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Some Would Call Her a Prisoner of Love

June 02, 1990|JERRY HICKS

SANTA ANA — When Gail Harrington's husband, convicted murderer Willie Ray Wisely, was finally sent to Folsom Prison two years ago, she left behind everything--her family in Newport Beach, college, her job--to be near him.

She got a small, one-bedroom apartment in the tiny town of Folsom on the American River, less than a mile from the prison, and rode her bicycle five days a week to spend time with him.

She stayed the full six hours allowed. She wrote him every day. And she found a job as a law clerk in nearby Sacramento to support herself.

"It's tough, but we knew it would be," the 28-year-old Harrington said.

It has been even tougher than they thought. Wisely has had so much trouble adjusting to life at Folsom that they've twice shipped him out for disciplinary reasons.

Now 37, Wisely gained notoriety as the jailhouse lawyer who took on Sheriff Brad Gates over living conditions at the Orange County Jail. Wisely had been his own lawyer when he was tried and found guilty of the 1981 murder of his stepfather, Robert E. Bray, in Huntington Beach. Prosecutors had accused Wisely of rigging Bray's truck so the cab fell on him while he worked underneath it. The motive, prosecutors say: Wisely thought he would inherit Bray's money.

Wisely may not have won his case, but he gained a reputation for his prolific number of legal motions, both on his own case and on jail conditions. He spent more than six years at the Orange County Jail while his motions were pending, more than any other inmate in its history until serial killer Randy Steven Kraft came along.

Wisely managed to persuade a judge to let him set up his own legal shop at the Orange County Jail, with his own eight-man cell with an attached day room. He had his own television, his own computer and his own telephone. At Folsom, he was placed in a small, two-man cell with another inmate.

Wisely's first offense at Folsom was listed as assault on an inmate. Harrington claims Wisely had made her a necklace, and an argument ensued when it was confiscated as contraband. At most, she believes, he only pushed a guard as he tried to squeeze past him when told to leave his cell. And recently, marijuana was found in his cell. Wisely claims it was his cellmate's.

For the assault incident, he was sent last summer to Corcoran, a high-power facility (Charles Manson once lived there) that specializes in inmates who are problems at other facilities. Wisely spent six months there in "the shoe"--a Security Housing Unit. Among inmates, it's commonly called "the hole."

He was returned to Folsom last fall. But now he is back in Corcoran for the marijuana incident, and Harrington doesn't know when he will return to Folsom. She's left there alone.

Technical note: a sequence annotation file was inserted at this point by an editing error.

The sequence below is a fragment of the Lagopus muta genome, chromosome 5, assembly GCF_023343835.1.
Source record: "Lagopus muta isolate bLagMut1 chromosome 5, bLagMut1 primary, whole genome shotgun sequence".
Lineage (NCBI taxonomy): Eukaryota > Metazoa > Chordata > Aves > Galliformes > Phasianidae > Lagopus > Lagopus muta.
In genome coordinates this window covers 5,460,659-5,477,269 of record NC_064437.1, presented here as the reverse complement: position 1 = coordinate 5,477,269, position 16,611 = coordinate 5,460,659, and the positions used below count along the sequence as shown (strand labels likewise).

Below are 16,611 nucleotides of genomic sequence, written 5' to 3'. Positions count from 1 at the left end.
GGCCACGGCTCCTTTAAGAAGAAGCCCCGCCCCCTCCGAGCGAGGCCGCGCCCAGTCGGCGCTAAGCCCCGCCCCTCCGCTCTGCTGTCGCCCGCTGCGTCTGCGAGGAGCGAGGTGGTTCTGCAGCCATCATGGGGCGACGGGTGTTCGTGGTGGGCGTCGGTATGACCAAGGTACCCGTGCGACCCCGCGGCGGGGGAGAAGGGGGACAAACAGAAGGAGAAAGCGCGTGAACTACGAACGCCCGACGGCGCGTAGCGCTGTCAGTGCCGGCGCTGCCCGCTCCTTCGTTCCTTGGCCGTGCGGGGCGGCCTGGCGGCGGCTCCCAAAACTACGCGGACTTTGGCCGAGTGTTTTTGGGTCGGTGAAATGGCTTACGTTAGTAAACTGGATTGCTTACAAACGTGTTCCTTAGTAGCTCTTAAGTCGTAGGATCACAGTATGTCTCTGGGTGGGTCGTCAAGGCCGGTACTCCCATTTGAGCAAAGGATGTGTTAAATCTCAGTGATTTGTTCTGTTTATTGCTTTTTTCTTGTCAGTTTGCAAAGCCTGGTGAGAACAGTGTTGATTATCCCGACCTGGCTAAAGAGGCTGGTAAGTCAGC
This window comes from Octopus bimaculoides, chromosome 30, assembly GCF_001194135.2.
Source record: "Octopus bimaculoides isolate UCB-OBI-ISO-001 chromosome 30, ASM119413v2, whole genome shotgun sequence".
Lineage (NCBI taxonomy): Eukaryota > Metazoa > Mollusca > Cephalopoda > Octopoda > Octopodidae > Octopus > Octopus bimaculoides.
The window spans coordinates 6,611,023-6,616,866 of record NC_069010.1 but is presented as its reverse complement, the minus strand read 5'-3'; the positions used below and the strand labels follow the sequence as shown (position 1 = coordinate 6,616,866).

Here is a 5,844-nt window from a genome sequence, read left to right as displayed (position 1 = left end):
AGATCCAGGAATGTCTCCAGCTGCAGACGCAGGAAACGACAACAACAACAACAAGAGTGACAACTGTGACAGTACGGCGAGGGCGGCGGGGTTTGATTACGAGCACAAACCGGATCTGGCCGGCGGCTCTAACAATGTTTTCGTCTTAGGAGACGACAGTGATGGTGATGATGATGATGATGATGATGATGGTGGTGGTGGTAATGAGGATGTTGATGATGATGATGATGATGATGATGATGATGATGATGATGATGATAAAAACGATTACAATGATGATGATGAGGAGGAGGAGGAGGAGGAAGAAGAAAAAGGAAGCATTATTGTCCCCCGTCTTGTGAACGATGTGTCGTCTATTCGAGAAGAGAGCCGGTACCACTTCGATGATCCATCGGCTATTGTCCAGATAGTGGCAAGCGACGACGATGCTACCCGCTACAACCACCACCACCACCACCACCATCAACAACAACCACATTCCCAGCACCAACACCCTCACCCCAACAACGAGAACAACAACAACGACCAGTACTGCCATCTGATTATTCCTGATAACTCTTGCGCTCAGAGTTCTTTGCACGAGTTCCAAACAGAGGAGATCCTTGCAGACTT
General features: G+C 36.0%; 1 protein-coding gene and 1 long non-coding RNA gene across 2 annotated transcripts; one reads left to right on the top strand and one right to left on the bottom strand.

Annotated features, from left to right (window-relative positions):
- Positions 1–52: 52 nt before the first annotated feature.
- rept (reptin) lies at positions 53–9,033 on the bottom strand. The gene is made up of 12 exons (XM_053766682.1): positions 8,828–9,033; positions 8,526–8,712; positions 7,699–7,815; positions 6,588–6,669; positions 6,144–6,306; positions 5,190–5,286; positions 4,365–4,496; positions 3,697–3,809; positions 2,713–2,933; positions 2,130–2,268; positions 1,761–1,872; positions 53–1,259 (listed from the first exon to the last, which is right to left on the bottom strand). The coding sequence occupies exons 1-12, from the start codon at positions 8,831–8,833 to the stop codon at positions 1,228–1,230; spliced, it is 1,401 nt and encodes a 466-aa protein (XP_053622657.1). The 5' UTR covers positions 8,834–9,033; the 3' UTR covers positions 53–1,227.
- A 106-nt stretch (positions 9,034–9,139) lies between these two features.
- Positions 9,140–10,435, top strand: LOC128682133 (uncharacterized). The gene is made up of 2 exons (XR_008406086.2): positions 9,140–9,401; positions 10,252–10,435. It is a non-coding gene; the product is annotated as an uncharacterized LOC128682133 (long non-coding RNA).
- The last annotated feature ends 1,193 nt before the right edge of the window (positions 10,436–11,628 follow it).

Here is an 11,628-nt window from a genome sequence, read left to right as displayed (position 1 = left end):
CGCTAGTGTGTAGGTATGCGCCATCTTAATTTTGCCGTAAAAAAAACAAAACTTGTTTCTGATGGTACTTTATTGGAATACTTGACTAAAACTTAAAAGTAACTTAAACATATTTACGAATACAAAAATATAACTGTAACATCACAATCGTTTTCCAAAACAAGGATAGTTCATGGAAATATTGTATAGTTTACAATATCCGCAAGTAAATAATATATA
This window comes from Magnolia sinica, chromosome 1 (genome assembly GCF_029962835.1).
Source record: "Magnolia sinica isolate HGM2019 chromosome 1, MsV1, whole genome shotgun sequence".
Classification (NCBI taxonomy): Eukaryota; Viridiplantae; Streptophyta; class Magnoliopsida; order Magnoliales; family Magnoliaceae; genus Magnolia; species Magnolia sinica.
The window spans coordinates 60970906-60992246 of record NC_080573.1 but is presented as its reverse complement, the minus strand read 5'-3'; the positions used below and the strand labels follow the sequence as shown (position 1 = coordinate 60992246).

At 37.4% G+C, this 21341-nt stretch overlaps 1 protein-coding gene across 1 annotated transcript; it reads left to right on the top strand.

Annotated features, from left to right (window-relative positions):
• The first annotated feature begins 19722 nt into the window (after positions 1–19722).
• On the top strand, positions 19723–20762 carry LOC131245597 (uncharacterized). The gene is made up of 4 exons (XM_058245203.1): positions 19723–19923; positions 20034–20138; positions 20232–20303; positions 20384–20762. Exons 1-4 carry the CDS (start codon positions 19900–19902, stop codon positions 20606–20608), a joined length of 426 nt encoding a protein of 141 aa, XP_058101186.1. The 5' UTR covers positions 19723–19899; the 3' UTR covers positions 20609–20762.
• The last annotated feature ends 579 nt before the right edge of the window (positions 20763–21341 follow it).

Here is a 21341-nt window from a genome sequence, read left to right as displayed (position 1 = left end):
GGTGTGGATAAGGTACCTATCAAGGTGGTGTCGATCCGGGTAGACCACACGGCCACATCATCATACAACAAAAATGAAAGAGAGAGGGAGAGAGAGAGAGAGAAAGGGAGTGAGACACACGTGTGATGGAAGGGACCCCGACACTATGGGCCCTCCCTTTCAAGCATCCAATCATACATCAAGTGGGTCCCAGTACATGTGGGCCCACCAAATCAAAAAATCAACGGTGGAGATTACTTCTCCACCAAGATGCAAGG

Wisely has been in the "hole" at Folsom and Corcoran so much, in fact, that in two years, he and Harrington have only managed one conjugal visit. Other married inmates are permitted conjugal visits at least once every two months, she said.

But now, living conditions and even the status of their marriage is secondary for Harrington. She's more concerned about his efforts to win a new trial.

Harrington was a high school student when Wisely was convicted. But legal motions on his behalf, one of which led prosecutors to drop the death penalty jurors had given him, kept him at the Orange County Jail year after year. During that time, Harrington went to college and then to Western State University School of Law.

She was in law school when she visited the jail to be interviewed by Wisely for a law clerk position the courts had granted him. She was hired. They fell in love.

On Christmas Eve, 1986, she surreptitiously slipped a minister into the attorney/bonds section of the jail with her, where she could visit as Wisely's law clerk, and she and Wisely were married.

The next year she was arrested and accused of slipping drugs to an inmate on Wisely's behalf. She protested that she was innocent, and prosecutors eventually dropped the charges after admitting they couldn't prove a case against her.

Everything she has done has been for Wisely.

And, she says, "it's not just because I love the guy.

"If for some reason we're not able to hang on to this marriage, I know I will still be working on his case. Getting this man free is my goal in life. He is innocent. He's been in jail 10 years for something he didn't do."

Prosecutors disagree. Assistant Dist. Atty. Edgar A. Freeman calls Wisely a "great con man" and "a dangerous sociopath." Wisely had been in prison at San Quentin on a drug-related conviction and was in the Los Angeles County Jail awaiting armed-robbery charges when arrested in his stepfather's death. He has admitted his role in the robbery.

But that's not the man Harrington sees.

"Willie is warm, intelligent and very kind," she insists.

They sustain a marriage, Harrington says, by "not dwelling on the things we don't have."

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